The following methods are conceivable for the layout designing in the above-described case.

(1) To prepare a region with no wiring on the internal side of the block boundary in order to make a circuit inside the block not easily susceptible to the influence of the upper level of hierarchy

(2) To extract arrangement and wiring information that a specific range on the internal side of the block boundary has, from data on the blocks of the lower level of hierarchy, and capacitance value calculation and crosstalk noise verification are carried out on the upper level of hierarchy

(3) To prohibit the use of wirings passing over the blocks by a design rule

However, the following problems arise in accordance with miniaturization of technology.

(1) an increase in regions which are not usable in arrangement and wiring processing

(2) an increase in data amount required to be extracted

FIG. 14 is a flow chart showing a hierarchical designing procedure of a semiconductor circuit according to a prior art. This designing is based on CAD (computer-aided design).

In Step S1401, a floor plan is designed, in which the position, size, external wirings, and so on of blocks are roughly determined on an upper level of hierarchy. Next, in Step S1402, power consumption of the upper level of hierarchy is estimated. Next, in Step S1403, power source wirings are laid on the upper level of hierarchy. At this time, the thickness of the power source wirings is determined depending on the aforesaid power consumption. Next, in Step S1405, it is checked whether or not there exists any unprocessed data. When there exists an unprocessed lower level hierarchical data, Step S1407 is initiated while Step S1421 is initiated when no unprocessed data exists. Step S1406, which includes Steps S1407 to S1416, is for processing the inside of blocks of the lower level of hierarchy.

In Step S1407, power consumption is estimated. Next, in Step S1408, power source wirings are laid. At this time, the thickness of the power source wirings is determined depending on the above-mentioned power consumption. Next, in Step S1409, the arrangement and wiring of cells in a block are performed. Next, in Step S1410, a resistive component and a capacitive component (RC) are extracted. At this time, the RC extraction is not accurate since it is performed assuming a certain state as boundary conditions of the block. Next, in Step S1411, delay time is calculated based on the above-mentioned resistive component and capacitive component. Next, in Step S1412, a crosstalk noise is verified. At this time, this verification is not accurate since the verification is performed assuming a certain state as the boundary conditions of the block. When the verification result indicates that the crosstalk noise gives an adverse effect, a crosstalk noise error is outputted. Next, in Step S1413, timing of a circuit inside the block is verified based on the above-mentioned delay time. When the verification result indicates that the timing is not within a prescribed value range, a timing error is outputted.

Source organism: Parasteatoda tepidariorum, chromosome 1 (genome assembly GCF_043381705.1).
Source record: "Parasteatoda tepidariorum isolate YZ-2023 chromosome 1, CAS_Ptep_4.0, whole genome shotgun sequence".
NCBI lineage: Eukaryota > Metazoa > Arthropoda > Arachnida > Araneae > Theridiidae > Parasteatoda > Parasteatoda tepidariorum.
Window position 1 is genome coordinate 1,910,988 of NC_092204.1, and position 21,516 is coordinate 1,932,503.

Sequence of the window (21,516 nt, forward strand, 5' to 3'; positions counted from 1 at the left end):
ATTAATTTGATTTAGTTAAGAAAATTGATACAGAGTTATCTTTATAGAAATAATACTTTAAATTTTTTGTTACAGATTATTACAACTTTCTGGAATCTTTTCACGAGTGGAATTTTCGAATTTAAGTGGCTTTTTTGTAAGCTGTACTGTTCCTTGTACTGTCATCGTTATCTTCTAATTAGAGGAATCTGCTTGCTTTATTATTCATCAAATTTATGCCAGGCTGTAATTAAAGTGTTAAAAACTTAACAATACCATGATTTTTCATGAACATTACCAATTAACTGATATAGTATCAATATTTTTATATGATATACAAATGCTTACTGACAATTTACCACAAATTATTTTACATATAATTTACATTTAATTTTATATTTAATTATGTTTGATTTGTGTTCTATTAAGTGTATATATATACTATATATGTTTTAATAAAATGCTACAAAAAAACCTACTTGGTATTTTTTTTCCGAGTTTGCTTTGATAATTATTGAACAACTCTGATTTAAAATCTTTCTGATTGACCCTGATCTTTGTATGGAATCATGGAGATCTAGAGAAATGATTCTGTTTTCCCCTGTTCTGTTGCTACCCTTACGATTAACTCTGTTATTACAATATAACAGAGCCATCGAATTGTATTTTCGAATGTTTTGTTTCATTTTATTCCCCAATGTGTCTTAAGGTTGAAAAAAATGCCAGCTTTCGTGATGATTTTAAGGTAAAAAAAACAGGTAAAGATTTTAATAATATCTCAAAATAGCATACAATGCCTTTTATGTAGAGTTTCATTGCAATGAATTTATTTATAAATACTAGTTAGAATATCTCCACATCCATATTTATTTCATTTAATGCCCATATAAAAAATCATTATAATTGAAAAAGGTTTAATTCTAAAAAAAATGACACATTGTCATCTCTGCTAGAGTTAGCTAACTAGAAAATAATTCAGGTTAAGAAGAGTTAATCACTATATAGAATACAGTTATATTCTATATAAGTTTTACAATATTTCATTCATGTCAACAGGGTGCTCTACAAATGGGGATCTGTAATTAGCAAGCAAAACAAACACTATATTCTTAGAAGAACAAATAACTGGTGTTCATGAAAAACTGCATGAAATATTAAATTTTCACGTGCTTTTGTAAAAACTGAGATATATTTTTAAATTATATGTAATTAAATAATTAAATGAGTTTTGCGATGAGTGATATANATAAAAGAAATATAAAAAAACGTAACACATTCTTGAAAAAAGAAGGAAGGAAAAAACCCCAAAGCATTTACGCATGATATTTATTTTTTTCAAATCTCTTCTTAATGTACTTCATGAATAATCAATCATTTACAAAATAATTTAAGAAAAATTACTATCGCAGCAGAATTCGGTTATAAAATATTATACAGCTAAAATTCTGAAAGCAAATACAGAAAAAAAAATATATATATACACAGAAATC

Next, in Step S1414, it is checked whether or not there exists any crosstalk noise error or timing error. When an error exists, Step S1415 is initiated while Step S1416 is initiated when no error exists. In Step S1415, the arrangement, wiring, and so on of the cells are corrected and the processing from Step S1410 is processed again. The above processing is repeated until no error is left. When no error is left, information relating to the block is extracted in Step S1416. For example, information on the arrangement, wiring, and so on that a specific range on the internal side of the boundary of the block has is extracted. Thereafter, the procedure returns to Step S1405. When there exists any other unprocessed block, the above processing in Step S1406 is repeated. When the processing for all the blocks has been completed, Step S1412 is initiated. Steps S1421 to S1430 are for design processing of the upper level of hierarchy.

In Step S1421, the information on the blocks of the lower level of hierarchy is read. Next, in Step S1422, the power source wirings are laid in detail. Next, in Step S1423, the arrangement, wiring, and so on of the blocks and the cells are performed in Step S1423. Next, in Step S1424, a resistive component and a capacitive component (RC) are extracted. At this time, the arrangement and wiring information in the specific range on the internal side of the boundaries of the blocks, which is extracted in Step S1416, is merged together to extract the RC. Next, in Step S1425, delay time is calculated based on the above-mentioned resistive component and capacitive component. Next, in Step S1426, a cross talk noise is verified. At this time, the arrangement and wiring information in the specific range on the internal side of the boundaries of the blocks, which is extracted in Step S1416, is merged together to execute the verification, and a crosstalk noise error is outputted according to the verification result. Next, in Step S1427, timing of a circuit of the upper level of hierarchy is verified based on the above-mentioned delay time, and a timing error is outputted according to the verification result.